The human genome holds the instructions for more than 20,000 proteins. But only about one-third of those have had their 3D structures determined experimentally. And in many cases, those structures are only partially known.
Now, a transformative artificial intelligence (AI) tool called AlphaFold, which has been developed by Google’s sister company DeepMind in London, has predicted the structure of nearly the entire human proteome (the full complement of proteins expressed by an organism). In addition, the tool has predicted almost complete proteomes for various other organisms, ranging from mice and maize (corn) to the malaria parasite (see ‘Folding options’).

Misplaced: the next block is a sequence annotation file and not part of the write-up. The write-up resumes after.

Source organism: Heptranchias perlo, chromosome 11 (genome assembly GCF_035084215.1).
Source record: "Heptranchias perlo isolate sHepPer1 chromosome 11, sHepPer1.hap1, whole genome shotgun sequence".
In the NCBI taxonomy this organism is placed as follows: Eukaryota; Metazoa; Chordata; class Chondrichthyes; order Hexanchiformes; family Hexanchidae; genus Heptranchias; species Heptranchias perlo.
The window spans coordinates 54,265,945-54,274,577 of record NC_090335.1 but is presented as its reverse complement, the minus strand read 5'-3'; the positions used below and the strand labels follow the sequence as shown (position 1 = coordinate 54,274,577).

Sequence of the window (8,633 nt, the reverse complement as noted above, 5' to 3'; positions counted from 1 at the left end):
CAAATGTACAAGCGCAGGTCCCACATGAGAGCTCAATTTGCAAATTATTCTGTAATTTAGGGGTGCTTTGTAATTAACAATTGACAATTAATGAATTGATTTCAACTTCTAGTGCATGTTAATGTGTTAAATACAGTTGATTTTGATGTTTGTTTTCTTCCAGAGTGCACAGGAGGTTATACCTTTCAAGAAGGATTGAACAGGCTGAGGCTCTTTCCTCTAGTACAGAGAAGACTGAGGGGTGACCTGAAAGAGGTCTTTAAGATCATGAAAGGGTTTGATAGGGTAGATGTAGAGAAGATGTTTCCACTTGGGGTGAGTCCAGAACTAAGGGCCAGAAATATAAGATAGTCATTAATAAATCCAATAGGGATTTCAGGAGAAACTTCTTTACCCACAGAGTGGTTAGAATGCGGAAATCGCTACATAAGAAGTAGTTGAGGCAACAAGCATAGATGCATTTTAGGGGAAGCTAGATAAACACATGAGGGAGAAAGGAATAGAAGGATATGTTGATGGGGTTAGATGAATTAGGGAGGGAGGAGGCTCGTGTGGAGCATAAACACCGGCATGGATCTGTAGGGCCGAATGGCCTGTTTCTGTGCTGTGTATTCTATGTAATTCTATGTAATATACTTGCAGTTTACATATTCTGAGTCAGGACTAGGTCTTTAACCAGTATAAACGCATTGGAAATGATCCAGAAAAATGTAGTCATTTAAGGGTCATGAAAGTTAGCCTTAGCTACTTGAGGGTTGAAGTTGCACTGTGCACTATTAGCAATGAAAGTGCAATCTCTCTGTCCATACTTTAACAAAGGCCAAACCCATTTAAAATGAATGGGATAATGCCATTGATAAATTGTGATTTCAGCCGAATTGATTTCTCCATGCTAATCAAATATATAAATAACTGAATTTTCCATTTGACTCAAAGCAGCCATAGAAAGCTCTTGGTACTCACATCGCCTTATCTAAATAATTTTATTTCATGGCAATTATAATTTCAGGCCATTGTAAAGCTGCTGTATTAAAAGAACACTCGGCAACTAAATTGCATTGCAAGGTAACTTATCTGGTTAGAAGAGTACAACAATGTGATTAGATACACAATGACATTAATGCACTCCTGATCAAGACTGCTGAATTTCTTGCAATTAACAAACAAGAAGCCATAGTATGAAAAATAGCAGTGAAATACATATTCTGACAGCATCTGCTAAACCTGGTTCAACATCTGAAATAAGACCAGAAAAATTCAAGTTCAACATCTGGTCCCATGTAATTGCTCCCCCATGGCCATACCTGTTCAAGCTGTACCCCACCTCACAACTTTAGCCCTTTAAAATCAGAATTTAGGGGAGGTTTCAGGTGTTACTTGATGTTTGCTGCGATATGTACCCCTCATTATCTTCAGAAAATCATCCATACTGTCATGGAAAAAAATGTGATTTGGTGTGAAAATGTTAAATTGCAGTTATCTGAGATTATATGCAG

The more than 350,000 protein structures, which are available through a public database, vary in their accuracy. But researchers say the resource — which is set to grow to 130 million structures by the end of the year — has the potential to revolutionize the life sciences.
“It’s totally transformative from my perspective. Having the shapes of all these proteins really gives you insight into their mechanisms,” says Christine Orengo, a computational biologist at University College London (UCL).
“This is the biggest contribution an AI system has made so far to advancing scientific knowledge. […]
Continue reading: DeepMind’s AI predicts structures for a vast trove of proteins